The Life of Irony and the Ethics of Belief
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Wisdo concludes that the fragility of religious belief is due to the unavoidable irony intrinsic to the religious life.
David Wisdo is Assistant Professor of Philosophy at Susquehanna University.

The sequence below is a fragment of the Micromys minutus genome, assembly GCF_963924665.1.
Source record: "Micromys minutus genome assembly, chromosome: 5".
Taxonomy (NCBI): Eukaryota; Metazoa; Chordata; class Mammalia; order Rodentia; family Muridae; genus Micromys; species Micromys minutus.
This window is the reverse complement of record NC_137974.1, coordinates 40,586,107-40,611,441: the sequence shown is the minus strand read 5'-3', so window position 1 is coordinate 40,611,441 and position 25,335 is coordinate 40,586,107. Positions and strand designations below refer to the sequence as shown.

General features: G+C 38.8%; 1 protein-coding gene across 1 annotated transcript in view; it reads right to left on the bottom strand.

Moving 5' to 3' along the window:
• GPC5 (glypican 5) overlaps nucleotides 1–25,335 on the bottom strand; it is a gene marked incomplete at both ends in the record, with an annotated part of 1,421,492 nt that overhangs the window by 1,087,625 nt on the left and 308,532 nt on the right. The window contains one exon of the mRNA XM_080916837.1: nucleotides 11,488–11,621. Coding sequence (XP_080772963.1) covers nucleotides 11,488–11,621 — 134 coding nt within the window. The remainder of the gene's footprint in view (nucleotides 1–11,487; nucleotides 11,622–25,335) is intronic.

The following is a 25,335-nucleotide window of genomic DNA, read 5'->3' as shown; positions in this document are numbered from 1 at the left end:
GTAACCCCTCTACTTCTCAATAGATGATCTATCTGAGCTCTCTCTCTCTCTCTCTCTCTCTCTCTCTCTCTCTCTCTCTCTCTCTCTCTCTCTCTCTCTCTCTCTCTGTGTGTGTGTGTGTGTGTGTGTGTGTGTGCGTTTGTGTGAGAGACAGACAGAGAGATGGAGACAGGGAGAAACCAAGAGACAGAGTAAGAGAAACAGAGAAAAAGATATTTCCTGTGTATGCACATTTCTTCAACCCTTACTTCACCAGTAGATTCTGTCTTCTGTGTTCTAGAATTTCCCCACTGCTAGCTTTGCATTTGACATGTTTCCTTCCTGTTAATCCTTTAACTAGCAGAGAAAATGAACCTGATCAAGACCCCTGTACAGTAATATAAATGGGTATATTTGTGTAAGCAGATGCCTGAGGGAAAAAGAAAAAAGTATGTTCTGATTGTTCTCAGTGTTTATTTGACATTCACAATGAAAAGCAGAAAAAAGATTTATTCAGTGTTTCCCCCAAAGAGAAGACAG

"This is a very personal, deeply reflective essay, wrestling with Kierkegaardian themes, such as the justification of religious belief and the grounding of moral commitments. The style of exposition is clear, sincere, and hence deeply engaging. Yet, at once, the essay is surprisingly sophisticated: the author ranges knowledgeably over philosophers from Locke and Descartes to Kierkegaard, Nietzsche, Wittgenstein, and recent work by David Wiggins and Richard Rorty. Within the context of the dialectic established by these philosophers concerning philosophical rationalism and anti-rationalism, this essay is a substantial contribution to the philosophical problem of the limits of rationality. This author thus manages to combine the exploration of scholarly historical and intellectual questions with a remarkably engaging personal reflection on the significance of these same questions—addressing, in the process, concerns which range through the boundaries of philosophy, religion, and ethics. I believe this work to be original and insightful. " — George R. Lucas, Jr. , The National Endowment for the Humanities